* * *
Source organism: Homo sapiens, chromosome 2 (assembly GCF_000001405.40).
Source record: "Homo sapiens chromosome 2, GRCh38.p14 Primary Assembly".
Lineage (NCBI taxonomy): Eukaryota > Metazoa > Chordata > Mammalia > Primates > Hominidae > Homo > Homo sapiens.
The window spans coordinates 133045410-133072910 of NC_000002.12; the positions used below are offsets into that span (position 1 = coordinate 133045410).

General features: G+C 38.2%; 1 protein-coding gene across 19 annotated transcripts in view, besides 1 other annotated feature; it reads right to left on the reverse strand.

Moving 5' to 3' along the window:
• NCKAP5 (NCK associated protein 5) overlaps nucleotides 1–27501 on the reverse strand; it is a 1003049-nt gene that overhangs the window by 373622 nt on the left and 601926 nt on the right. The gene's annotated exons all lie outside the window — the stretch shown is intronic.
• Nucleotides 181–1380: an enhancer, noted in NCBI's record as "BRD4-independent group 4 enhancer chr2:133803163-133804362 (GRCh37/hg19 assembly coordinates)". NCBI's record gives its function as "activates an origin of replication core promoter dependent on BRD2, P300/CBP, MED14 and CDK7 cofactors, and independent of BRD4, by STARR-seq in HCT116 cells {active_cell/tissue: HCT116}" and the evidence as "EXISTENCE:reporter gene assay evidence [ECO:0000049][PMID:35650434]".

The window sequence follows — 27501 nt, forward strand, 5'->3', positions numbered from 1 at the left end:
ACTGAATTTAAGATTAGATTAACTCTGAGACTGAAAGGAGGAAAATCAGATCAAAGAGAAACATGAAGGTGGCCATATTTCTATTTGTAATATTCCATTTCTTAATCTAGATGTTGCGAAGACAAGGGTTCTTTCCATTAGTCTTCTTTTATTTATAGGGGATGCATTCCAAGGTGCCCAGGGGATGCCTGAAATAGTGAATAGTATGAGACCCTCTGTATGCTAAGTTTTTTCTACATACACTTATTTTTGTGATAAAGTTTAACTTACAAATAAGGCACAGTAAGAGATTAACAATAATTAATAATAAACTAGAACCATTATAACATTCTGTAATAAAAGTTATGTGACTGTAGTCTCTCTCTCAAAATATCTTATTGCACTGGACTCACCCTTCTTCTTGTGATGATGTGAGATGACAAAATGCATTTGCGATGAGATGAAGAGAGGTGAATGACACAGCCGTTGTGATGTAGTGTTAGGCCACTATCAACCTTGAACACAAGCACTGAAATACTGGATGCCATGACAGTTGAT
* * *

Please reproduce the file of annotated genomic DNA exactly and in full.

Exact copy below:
Source organism: Homo sapiens, chromosome 2 (assembly GCF_000001405.40).
Source record: "Homo sapiens chromosome 2, GRCh38.p14 Primary Assembly".
Lineage (NCBI taxonomy): Eukaryota > Metazoa > Chordata > Mammalia > Primates > Hominidae > Homo > Homo sapiens.
The window spans coordinates 133045410-133072910 of NC_000002.12; the positions used below are offsets into that span (position 1 = coordinate 133045410).

General features: G+C 38.2%; 1 protein-coding gene across 19 annotated transcripts in view, besides 1 other annotated feature; it reads right to left on the reverse strand.

Moving 5' to 3' along the window:
• NCKAP5 (NCK associated protein 5) overlaps nucleotides 1–27501 on the reverse strand; it is a 1003049-nt gene that overhangs the window by 373622 nt on the left and 601926 nt on the right. The gene's annotated exons all lie outside the window — the stretch shown is intronic.
• Nucleotides 181–1380: an enhancer, noted in NCBI's record as "BRD4-independent group 4 enhancer chr2:133803163-133804362 (GRCh37/hg19 assembly coordinates)". NCBI's record gives its function as "activates an origin of replication core promoter dependent on BRD2, P300/CBP, MED14 and CDK7 cofactors, and independent of BRD4, by STARR-seq in HCT116 cells {active_cell/tissue: HCT116}" and the evidence as "EXISTENCE:reporter gene assay evidence [ECO:0000049][PMID:35650434]".

The window sequence follows — 27501 nt, forward strand, 5'->3', positions numbered from 1 at the left end:
ACTGAATTTAAGATTAGATTAACTCTGAGACTGAAAGGAGGAAAATCAGATCAAAGAGAAACATGAAGGTGGCCATATTTCTATTTGTAATATTCCATTTCTTAATCTAGATGTTGCGAAGACAAGGGTTCTTTCCATTAGTCTTCTTTTATTTATAGGGGATGCATTCCAAGGTGCCCAGGGGATGCCTGAAATAGTGAATAGTATGAGACCCTCTGTATGCTAAGTTTTTTCTACATACACTTATTTTTGTGATAAAGTTTAACTTACAAATAAGGCACAGTAAGAGATTAACAATAATTAATAATAAACTAGAACCATTATAACATTCTGTAATAAAAGTTATGTGACTGTAGTCTCTCTCTCAAAATATCTTATTGCACTGGACTCACCCTTCTTCTTGTGATGATGTGAGATGACAAAATGCATTTGCGATGAGATGAAGAGAGGTGAATGACACAGCCGTTGTGATGTAGTGTTAGGCCACTATCAACCTTGAACACAAGCACTGAAATACTGGATGCCATGACAGTTGAT